ALSO: WHAT SIGNS TO LOOK FOR IF YOU ARE WORRIED ABOUT A LOVED ONE CONSIDERING SUICIDE.

Here are a few Suicide Prevention Apps that may make a difference.  If texting is your preferred way to communicate, there is a crisis text line for you and, of course, there is always the “old school”  National Suicide Prevention Lifeline

 

 

Crisis Text Line   TEXT 741741

Crisis Text Line provides free, 24/7 service to people in crisis. All via text. For more information, visit us at crisistextline.org. This page is not a resource for counseling. In crisis now? We got this. Text 741741.

 

THE APPS:

My3app

Created in partnership with the California mental health services authority, this app lets you stay in touch with your network and plan to stay safe. You can be prepared to help yourself and reach out to others when you’re having thoughts of suicide.

You Are Important — Depression, Suicide and Bullying Prevention Videos App

This app is from the same people behind It Gets Better. The campaign to prevent suicide in the gay community started by Dan Savage and his husband Terry Miller. This particular app is geared towards the LGBT community. The developers call it the little app with the big message: You are important.

Suicide Safe by SAMHSA

According to the app, it is a suicide prevention learning tool with a behavioral health provider component and is nationally recognized by the suicide assessment five step evaluation and triage practice guidelines. This app provides tips and offers real time “what to do” action, as well as referrals for treatment.

More: Talking about suicide prevention is the first step toward making a difference

The Jason Foundation’s A Friend Asks by Bluechip Athletic Solutions

If you suspect that someone in your life may be suicidal, this app provides help for you. Would you even know how to respond if you recognize that somebody close to you was about to take their own life? This app provides warning signs as well as do’s and don’ts for you to help the person you love or even just someone you know who is in crisis.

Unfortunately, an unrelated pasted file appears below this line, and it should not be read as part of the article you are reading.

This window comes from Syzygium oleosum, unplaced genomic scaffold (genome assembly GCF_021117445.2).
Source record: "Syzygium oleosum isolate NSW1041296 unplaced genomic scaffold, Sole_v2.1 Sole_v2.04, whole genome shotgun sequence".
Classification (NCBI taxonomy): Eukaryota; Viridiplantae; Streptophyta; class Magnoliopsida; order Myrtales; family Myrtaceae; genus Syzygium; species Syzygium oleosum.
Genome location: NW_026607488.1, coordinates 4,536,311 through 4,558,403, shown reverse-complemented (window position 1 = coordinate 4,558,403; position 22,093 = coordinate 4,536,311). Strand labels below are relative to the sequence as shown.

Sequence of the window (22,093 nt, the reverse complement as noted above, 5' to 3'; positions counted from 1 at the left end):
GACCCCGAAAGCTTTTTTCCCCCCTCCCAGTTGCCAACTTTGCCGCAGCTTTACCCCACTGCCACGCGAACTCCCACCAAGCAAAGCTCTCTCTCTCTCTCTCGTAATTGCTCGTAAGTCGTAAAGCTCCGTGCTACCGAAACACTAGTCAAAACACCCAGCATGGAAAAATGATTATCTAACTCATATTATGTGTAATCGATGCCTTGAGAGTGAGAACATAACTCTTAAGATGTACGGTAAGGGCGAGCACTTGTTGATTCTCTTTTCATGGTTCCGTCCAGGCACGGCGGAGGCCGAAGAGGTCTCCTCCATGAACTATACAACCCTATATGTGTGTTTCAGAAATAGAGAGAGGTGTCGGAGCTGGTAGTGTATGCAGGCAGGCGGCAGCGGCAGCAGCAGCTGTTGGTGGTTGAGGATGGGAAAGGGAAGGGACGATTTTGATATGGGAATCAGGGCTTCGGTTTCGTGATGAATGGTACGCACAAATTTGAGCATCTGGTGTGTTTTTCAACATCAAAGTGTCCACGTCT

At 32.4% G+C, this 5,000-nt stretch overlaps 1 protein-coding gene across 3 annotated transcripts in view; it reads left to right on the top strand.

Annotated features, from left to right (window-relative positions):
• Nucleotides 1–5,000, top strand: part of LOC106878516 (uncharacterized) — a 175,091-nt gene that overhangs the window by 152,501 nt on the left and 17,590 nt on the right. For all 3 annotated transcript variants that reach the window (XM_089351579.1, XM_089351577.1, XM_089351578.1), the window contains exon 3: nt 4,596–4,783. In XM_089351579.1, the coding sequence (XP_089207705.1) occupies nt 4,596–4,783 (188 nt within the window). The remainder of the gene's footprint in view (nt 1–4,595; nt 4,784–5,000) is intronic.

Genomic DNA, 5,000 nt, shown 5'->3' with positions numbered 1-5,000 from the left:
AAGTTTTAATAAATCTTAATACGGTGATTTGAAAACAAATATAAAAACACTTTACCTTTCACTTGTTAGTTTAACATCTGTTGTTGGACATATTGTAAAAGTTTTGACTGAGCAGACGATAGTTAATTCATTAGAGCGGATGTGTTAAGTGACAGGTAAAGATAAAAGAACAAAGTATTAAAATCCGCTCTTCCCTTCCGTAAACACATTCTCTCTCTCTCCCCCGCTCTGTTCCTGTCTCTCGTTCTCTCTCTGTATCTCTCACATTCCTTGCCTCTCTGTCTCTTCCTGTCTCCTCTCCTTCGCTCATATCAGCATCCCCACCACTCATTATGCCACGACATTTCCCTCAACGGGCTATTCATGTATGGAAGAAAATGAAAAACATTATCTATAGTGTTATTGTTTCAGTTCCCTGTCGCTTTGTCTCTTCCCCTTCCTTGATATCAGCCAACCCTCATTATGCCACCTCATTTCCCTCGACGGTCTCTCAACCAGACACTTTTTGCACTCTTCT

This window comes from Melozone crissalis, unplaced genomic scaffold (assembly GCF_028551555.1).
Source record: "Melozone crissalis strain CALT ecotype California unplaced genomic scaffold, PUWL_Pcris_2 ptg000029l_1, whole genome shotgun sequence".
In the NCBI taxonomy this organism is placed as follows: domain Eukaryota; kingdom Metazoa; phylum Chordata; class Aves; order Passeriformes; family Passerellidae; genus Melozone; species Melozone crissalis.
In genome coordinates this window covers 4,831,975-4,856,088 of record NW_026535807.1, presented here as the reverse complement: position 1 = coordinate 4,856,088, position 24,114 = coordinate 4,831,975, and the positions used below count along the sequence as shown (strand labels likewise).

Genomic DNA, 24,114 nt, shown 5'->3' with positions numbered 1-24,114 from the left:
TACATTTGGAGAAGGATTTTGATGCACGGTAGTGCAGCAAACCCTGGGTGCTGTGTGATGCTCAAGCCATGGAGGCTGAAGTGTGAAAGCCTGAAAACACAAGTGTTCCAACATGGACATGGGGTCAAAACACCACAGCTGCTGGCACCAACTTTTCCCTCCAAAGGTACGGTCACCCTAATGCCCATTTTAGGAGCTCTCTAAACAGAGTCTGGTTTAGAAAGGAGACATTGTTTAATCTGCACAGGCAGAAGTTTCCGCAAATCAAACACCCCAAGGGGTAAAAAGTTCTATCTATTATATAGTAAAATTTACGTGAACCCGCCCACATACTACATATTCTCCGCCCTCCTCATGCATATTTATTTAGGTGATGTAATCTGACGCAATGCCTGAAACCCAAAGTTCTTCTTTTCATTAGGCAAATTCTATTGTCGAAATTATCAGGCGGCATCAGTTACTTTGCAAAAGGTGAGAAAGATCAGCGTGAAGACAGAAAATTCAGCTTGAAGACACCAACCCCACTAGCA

ReliefLink by Emory University

Emory University has always been on the cutting edge of human development. This app is incredibly innovative, designed specifically for improving mental health and offering help near you in your area immediately if you are in crisis. You can track your mood daily and be active in your own progress. It’s a very cognitive behavioral approach. This app also has a place for you to put all of your important information, like insurance information and your doctor’s details.

ALSO

______________________________________________________________________

What to look for if you are concerned about a loved one considering suicide.

Seek help as soon as possible by contacting a mental health professional or by calling the National Suicide Prevention Lifeline at 1-800-273-TALK if you or someone you know exhibits any of the following signs:  The Veterans Crisis Line connects Veterans in crisis and their families and friends with qualified, caring Department of Veterans Affairs responders through a confidential toll-free hotline, online chat, or text. Veterans and their loved ones can call 1-800-273-8255 and Press 1, chat online, or send a text message to 838255 to receive confidential support 24 hours a day, 7 days a week, 365 days a year. Support for deaf and hard of hearing individuals is available.

  • Threatening to hurt or kill oneself or talking about wanting to hurt or kill oneself
  • Looking for ways to kill oneself by seeking access to firearms, available pills, or other means
  • Talking or writing about death, dying, or suicide when these actions are out of the ordinary for the person
  • Feeling hopeless
  • Feeling rage or uncontrolled anger or seeking revenge
  • Acting reckless or engaging in risky activities – seemingly without thinking
  • Feeling trapped – like there’s no way out
  • Increasing alcohol or drug use
  • Withdrawing from friends, family, and society
  • Feeling anxious, agitated, or unable to sleep or sleeping all the time
  • Experiencing dramatic mood changes
  • Seeing no reason for living or having no sense of purpose in life

Developed by the U.S. Department of Health and Human Services – Substance Abuse and Mental Health Services Administration (SAMHSA).

No comments yet.

Leave a Reply

You must be logged in to post a comment.